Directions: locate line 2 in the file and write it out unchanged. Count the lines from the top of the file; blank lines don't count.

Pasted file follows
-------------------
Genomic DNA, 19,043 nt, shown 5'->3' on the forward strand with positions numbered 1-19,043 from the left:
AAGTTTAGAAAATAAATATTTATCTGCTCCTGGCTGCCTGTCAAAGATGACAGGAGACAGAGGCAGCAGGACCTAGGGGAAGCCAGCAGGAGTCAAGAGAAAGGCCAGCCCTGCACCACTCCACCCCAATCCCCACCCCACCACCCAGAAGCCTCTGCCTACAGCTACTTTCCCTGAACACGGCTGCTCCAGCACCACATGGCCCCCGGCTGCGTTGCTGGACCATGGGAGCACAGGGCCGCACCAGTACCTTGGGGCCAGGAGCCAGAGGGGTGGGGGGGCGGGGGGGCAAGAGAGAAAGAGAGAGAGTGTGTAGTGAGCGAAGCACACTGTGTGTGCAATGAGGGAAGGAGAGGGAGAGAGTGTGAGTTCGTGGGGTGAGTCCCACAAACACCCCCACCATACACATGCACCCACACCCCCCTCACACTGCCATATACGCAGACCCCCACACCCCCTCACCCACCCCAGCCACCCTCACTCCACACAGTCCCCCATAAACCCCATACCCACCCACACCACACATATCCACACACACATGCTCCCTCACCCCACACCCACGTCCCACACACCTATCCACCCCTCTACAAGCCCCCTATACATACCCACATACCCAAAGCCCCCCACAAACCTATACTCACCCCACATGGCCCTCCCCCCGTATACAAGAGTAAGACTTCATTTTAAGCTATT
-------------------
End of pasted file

AAGTTTAGAAAATAAATATTTATCTGCTCCTGGCTGCCTGTCAAAGATGACAGGAGACAGAGGCAGCAGGACCTAGGGGAAGCCAGCAGGAGTCAAGAGAAAGGCCAGCCCTGCACCACTCCACCCCAATCCCCACCCCACCACCCAGAAGCCTCTGCCTACAGCTACTTTCCCTGAACACGGCTGCTCCAGCACCACATGGCCCCCGGCTGCGTTGCTGGACCATGGGAGCACAGGGCCGCACCAGTACCTTGGGGCCAGGAGCCAGAGGGGTGGGGGGGCGGGGGGGCAAGAGAGAAAGAGAGAGAGTGTGTAGTGAGCGAAGCACACTGTGTGTGCAATGAGGGAAGGAGAGGGAGAGAGTGTGAGTTCGTGGGGTGAGTCCCACAAACACCCCCACCATACACATGCACCCACACCCCCCTCACACTGCCATATACGCAGACCCCCACACCCCCTCACCCACCCCAGCCACCCTCACTCCACACAGTCCCCCATAAACCCCATACCCACCCACACCACACATATCCACACACACATGCTCCCTCACCCCACACCCACGTCCCACACACCTATCCACCCCTCTACAAGCCCCCTATACATACCCACATACCCAAAGCCCCCCACAAACCTATACTCACCCCACATGGCCCTCCCCCCGTATACAAGAGTAAGACTTCATTTTAAGCTATT